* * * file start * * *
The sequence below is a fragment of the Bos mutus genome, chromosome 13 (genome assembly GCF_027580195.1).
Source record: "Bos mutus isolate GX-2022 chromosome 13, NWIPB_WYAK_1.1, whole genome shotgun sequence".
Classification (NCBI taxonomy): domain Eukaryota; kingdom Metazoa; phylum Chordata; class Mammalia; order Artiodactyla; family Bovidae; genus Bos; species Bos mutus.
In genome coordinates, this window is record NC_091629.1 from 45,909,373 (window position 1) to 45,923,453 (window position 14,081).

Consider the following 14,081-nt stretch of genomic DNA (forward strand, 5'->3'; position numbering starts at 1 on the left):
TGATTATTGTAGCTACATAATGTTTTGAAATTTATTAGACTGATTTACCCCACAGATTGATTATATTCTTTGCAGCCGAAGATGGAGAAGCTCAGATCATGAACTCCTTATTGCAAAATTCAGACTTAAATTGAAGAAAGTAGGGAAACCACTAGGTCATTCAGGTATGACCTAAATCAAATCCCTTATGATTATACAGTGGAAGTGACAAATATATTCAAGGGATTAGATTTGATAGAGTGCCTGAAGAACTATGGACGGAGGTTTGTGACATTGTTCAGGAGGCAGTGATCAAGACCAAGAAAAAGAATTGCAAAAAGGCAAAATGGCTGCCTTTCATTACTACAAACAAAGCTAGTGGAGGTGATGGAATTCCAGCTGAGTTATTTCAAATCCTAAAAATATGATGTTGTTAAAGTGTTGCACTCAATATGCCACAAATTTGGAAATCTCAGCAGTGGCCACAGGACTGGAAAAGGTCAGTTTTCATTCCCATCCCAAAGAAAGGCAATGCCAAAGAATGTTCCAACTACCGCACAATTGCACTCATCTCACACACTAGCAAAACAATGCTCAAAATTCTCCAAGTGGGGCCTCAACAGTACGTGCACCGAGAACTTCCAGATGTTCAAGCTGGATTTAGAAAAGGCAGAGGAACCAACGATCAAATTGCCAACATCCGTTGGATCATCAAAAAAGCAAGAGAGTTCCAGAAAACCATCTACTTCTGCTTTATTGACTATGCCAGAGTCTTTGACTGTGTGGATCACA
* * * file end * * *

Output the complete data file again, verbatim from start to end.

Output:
The sequence below is a fragment of the Bos mutus genome, chromosome 13 (genome assembly GCF_027580195.1).
Source record: "Bos mutus isolate GX-2022 chromosome 13, NWIPB_WYAK_1.1, whole genome shotgun sequence".
Classification (NCBI taxonomy): domain Eukaryota; kingdom Metazoa; phylum Chordata; class Mammalia; order Artiodactyla; family Bovidae; genus Bos; species Bos mutus.
In genome coordinates, this window is record NC_091629.1 from 45,909,373 (window position 1) to 45,923,453 (window position 14,081).

Consider the following 14,081-nt stretch of genomic DNA (forward strand, 5'->3'; position numbering starts at 1 on the left):
TGATTATTGTAGCTACATAATGTTTTGAAATTTATTAGACTGATTTACCCCACAGATTGATTATATTCTTTGCAGCCGAAGATGGAGAAGCTCAGATCATGAACTCCTTATTGCAAAATTCAGACTTAAATTGAAGAAAGTAGGGAAACCACTAGGTCATTCAGGTATGACCTAAATCAAATCCCTTATGATTATACAGTGGAAGTGACAAATATATTCAAGGGATTAGATTTGATAGAGTGCCTGAAGAACTATGGACGGAGGTTTGTGACATTGTTCAGGAGGCAGTGATCAAGACCAAGAAAAAGAATTGCAAAAAGGCAAAATGGCTGCCTTTCATTACTACAAACAAAGCTAGTGGAGGTGATGGAATTCCAGCTGAGTTATTTCAAATCCTAAAAATATGATGTTGTTAAAGTGTTGCACTCAATATGCCACAAATTTGGAAATCTCAGCAGTGGCCACAGGACTGGAAAAGGTCAGTTTTCATTCCCATCCCAAAGAAAGGCAATGCCAAAGAATGTTCCAACTACCGCACAATTGCACTCATCTCACACACTAGCAAAACAATGCTCAAAATTCTCCAAGTGGGGCCTCAACAGTACGTGCACCGAGAACTTCCAGATGTTCAAGCTGGATTTAGAAAAGGCAGAGGAACCAACGATCAAATTGCCAACATCCGTTGGATCATCAAAAAAGCAAGAGAGTTCCAGAAAACCATCTACTTCTGCTTTATTGACTATGCCAGAGTCTTTGACTGTGTGGATCACA